AR-15 rifles are rapidly becoming the most popular rifle in America.
And why not?
They are light, customizable, easy to use, and can be very expensive or very inexpensive. There’s an AR-15-style gun to meet everyone’s tastes.
Yes, even hunters!
There’s a stigma against the AR-15 that it’s not a good hunting rifle. Two stigmas, in fact:
- Non-gun people tend to think it’s too powerful for hunting.
- Gun people sometimes think it’s too weak for hunting.
However, the AR-15 is actually a great hunting rifle when used properly.
Two main factors are at play here. The first is the gun itself, and the second is the cartridge which it shoots.
Let’s look at those in detail.
Hunting with the AR Platform
Though Colt holds onto the AR-15 trademark (“AR” stands for “ArmaLite Rifle”), the rest of the gun is not patented. This means that anybody can make their own AR-15-style rifle and modify the parts how they choose.
This has led to an explosion in options, which is a big part of why AR-15s are so popular right now.
As for hunting, though, AR-15-style rifles have several advantages over traditional hunting rifles and even other semi-auto rifles.
Juneau, Alaska, is in a temperate rainforest. It rains two-thirds of the year, and that doesn’t include snow days!
When you head into the mountains and forests around Juneau, you need to have a firearm that can hold up to rainfall, humidity, and the oceanic climate.
My hunting AR has spent days tromping up and down Mount Meek on Douglas Island, where there’s a grotto loved by the local Sitka black-tailed deer.
It’s rained every trip, yet my rifle remains uncorroded.
AR-15s are made from advanced materials—aluminum and polymers—which don’t care about the rain. Where there is steel, that steel is protected by advanced coatings, such as Melonite, nitrides, and chrome plating that keeps the water away.
The only parts that ever rusted were screws, nothing critical.
An AR-15 can handle any environment you throw at it.
You’ll have a comfortable time throwing it, too!
Modern sporting rifles are lighter than the hunting rifles of yesteryear. My hunting AR weighs under 8 pounds with scope and magazine. My friend’s Remington 700 weighs a little over 8 pounds.
With the different pistol grips available (I prefer the Magpul K2+) and adjustable stocks, you can get even a cheap AR to fit you perfectly.
When you consider foregrips and the many potential sling locations, you can find a way to carry an AR-15 without discomfort even when climbing a mountain.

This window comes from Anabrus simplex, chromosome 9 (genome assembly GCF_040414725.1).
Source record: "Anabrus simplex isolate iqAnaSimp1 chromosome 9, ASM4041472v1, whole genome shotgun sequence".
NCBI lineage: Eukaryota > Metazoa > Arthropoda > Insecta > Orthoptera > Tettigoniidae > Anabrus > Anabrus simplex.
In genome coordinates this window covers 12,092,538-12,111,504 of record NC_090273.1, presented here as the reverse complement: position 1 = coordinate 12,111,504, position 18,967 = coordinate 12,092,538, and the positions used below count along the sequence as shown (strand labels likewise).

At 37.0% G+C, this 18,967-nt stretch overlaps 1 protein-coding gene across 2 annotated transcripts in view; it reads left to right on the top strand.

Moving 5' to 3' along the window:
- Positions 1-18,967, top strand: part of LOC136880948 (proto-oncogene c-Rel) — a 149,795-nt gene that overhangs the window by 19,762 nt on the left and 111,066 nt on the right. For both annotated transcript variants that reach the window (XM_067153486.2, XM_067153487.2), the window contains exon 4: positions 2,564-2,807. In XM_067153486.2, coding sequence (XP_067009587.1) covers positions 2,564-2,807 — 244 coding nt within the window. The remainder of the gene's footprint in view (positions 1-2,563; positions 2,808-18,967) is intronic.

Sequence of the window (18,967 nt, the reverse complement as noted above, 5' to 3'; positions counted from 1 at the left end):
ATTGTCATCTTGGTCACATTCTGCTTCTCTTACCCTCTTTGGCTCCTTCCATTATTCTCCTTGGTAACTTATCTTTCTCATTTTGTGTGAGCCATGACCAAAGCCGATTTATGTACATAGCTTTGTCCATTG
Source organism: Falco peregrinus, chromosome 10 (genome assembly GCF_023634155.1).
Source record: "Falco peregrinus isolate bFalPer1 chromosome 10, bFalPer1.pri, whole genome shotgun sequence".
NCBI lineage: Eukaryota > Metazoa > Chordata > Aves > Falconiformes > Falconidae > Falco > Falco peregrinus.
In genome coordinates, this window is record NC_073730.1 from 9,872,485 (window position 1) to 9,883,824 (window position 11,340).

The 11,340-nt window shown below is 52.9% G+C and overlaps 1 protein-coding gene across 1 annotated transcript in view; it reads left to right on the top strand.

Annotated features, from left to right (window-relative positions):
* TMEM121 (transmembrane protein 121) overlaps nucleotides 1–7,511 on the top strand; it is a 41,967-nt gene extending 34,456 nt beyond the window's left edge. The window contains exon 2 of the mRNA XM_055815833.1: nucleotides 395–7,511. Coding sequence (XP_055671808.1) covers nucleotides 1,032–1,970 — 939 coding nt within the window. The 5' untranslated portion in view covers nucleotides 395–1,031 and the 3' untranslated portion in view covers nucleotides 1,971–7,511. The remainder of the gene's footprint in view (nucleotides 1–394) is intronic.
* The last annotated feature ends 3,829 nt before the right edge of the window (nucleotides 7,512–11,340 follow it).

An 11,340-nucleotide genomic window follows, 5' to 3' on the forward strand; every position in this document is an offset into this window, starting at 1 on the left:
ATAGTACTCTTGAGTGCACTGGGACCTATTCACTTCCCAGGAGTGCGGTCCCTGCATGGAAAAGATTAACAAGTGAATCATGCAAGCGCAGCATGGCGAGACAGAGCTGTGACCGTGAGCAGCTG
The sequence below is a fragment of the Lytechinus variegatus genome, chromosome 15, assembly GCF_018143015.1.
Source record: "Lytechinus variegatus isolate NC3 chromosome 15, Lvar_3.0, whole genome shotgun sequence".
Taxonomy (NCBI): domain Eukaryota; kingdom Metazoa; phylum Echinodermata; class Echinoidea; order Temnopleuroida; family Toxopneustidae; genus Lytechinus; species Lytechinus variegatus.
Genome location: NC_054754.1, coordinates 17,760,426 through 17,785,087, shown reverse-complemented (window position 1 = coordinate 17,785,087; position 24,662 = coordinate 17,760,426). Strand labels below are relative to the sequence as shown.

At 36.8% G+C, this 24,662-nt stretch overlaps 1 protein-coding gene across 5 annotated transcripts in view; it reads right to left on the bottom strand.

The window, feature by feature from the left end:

Then, when you shoulder the gun to take the shot, it’ll work with your biomechanics for the utmost in accuracy.
Semi-automatic rifles move when you pull the trigger because of the reciprocating mass bouncing around inside the action.
However, AR-15-style rifles generally use direct impingement (DI) rather than a gas piston design.
DI rifles guide the gas to push directly on the bolt carrier. This is a small amount of mass that moves directly in line with the bore.
Gas piston rifles, however, have a heavy piston off the bore line that shoves the gun around. This detracts from accuracy.
Good AR-15s are capable of sub-MOA accuracy. Without getting too technical, the gun will be capable of consistent groups under 1 inch at 100 yards.
Are you that good of a shot?
Basically, even a cheap AR will be more than accurate enough to hit an animal’s vitals at 300 yards or more.
Hunting with the .223
All that said, most people’s complaints against AR hunting is the cartridge.
AR-15-style rifles are typically chambered in 5.56 x 45 NATO or .223 Remington. They only have a hair’s difference separating them, so for brevity’s sake I’ll just use the term 5.56; it has slightly more oomph than the equivalent .223 loading.
Let’s address the elephant in the room:
5.56 is a military round.
To some people, this means “super person-killing round.”
However, the primary reason why the US military adopted 5.56 was its weight. It’s lighter than the 7.62 x 39 ammo carried by Soviet soldiers at the time, so US soldiers could carry more.
It’s also a light recoiling cartridge that’s, relatively speaking, not very strong.
In fact, you can’t hunt deer with the standard AR-15 round in some states because it’s considered too weak for deer hunting!
Sure, it goes fast, but the common 55-grain pill is extremely light. A .30-30 Winchester, which has probably taken more deer than any other round, is 110 grains at its lightest.
Let’s look at what you can hunt with this lightweight, high-velocity cartridge.
5.56 NATO came from .223 Remington, which itself came from .222 Remington.
.222 Remington is a varmint cartridge. The slightly stronger 5.56 is also a great varmint cartridge.
Varmints are small animals which can cause damage to property, better known to non-hunters as vermin.
Think animals such as crows, woodchucks, and prairie dogs.
5.56 shoots fast and flat, which makes it excellent for taking out small animals at long ranges.
Small game, such as mountain goats and sheep, is hunted the same way.
Yeah, that’s not in dispute, but it’s worth pointing out. Not all hunting is deer hunting.
5.56 is also a great coyote-hunting cartridge.
With practice, you can be accurate to a range of 500 yards or more. Coyote hunting can occur at ranges from 30 to 300 yards, well within the 5.56’s potential.
It’ll hit the coyote hard enough to kill it but won’t mess up the fur as much as heavier cartridges.
Perhaps the most commonly hunted animal with 5.56 is the feral pig.
Destructive and aggressive, hogs are not to be hunted lightly. You want something with enough power to put them down because a wounded boar WILL come to enact vengeance on you!
AR-15-style rifles are particularly advantageous against hogs.
Since they are easy to use and have good ergonomics, you’ll be able to aim at rapidly moving pigs.